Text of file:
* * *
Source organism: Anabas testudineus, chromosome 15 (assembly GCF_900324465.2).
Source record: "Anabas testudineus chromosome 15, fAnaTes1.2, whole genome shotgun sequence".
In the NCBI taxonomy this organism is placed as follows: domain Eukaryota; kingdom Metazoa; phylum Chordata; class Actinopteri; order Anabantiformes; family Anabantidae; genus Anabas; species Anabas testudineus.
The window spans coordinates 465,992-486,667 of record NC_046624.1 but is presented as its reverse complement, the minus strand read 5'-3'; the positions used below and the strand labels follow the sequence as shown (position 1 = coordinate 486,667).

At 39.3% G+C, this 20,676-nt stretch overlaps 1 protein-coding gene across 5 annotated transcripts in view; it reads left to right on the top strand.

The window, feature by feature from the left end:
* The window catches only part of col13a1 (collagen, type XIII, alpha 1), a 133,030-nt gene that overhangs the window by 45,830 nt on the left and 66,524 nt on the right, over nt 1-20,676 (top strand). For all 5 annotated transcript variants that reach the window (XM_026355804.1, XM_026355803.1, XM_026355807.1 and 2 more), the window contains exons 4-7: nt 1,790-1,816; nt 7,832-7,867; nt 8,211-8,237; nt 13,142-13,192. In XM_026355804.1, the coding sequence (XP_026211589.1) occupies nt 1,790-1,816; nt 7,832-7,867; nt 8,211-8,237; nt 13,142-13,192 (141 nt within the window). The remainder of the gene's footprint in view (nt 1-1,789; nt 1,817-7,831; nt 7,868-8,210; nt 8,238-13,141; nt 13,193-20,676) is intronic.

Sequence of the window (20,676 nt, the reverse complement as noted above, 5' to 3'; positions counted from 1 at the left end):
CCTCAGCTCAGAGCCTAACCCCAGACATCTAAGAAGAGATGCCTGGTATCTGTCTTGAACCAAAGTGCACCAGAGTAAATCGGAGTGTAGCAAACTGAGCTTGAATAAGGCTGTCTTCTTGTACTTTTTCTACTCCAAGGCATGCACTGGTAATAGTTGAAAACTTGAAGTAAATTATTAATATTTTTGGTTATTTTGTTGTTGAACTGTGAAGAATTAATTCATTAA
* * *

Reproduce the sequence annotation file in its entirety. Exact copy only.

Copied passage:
Source organism: Anabas testudineus, chromosome 15 (assembly GCF_900324465.2).
Source record: "Anabas testudineus chromosome 15, fAnaTes1.2, whole genome shotgun sequence".
In the NCBI taxonomy this organism is placed as follows: domain Eukaryota; kingdom Metazoa; phylum Chordata; class Actinopteri; order Anabantiformes; family Anabantidae; genus Anabas; species Anabas testudineus.
The window spans coordinates 465,992-486,667 of record NC_046624.1 but is presented as its reverse complement, the minus strand read 5'-3'; the positions used below and the strand labels follow the sequence as shown (position 1 = coordinate 486,667).

At 39.3% G+C, this 20,676-nt stretch overlaps 1 protein-coding gene across 5 annotated transcripts in view; it reads left to right on the top strand.

The window, feature by feature from the left end:
* The window catches only part of col13a1 (collagen, type XIII, alpha 1), a 133,030-nt gene that overhangs the window by 45,830 nt on the left and 66,524 nt on the right, over nt 1-20,676 (top strand). For all 5 annotated transcript variants that reach the window (XM_026355804.1, XM_026355803.1, XM_026355807.1 and 2 more), the window contains exons 4-7: nt 1,790-1,816; nt 7,832-7,867; nt 8,211-8,237; nt 13,142-13,192. In XM_026355804.1, the coding sequence (XP_026211589.1) occupies nt 1,790-1,816; nt 7,832-7,867; nt 8,211-8,237; nt 13,142-13,192 (141 nt within the window). The remainder of the gene's footprint in view (nt 1-1,789; nt 1,817-7,831; nt 7,868-8,210; nt 8,238-13,141; nt 13,193-20,676) is intronic.

Sequence of the window (20,676 nt, the reverse complement as noted above, 5' to 3'; positions counted from 1 at the left end):
CCTCAGCTCAGAGCCTAACCCCAGACATCTAAGAAGAGATGCCTGGTATCTGTCTTGAACCAAAGTGCACCAGAGTAAATCGGAGTGTAGCAAACTGAGCTTGAATAAGGCTGTCTTCTTGTACTTTTTCTACTCCAAGGCATGCACTGGTAATAGTTGAAAACTTGAAGTAAATTATTAATATTTTTGGTTATTTTGTTGTTGAACTGTGAAGAATTAATTCATTAA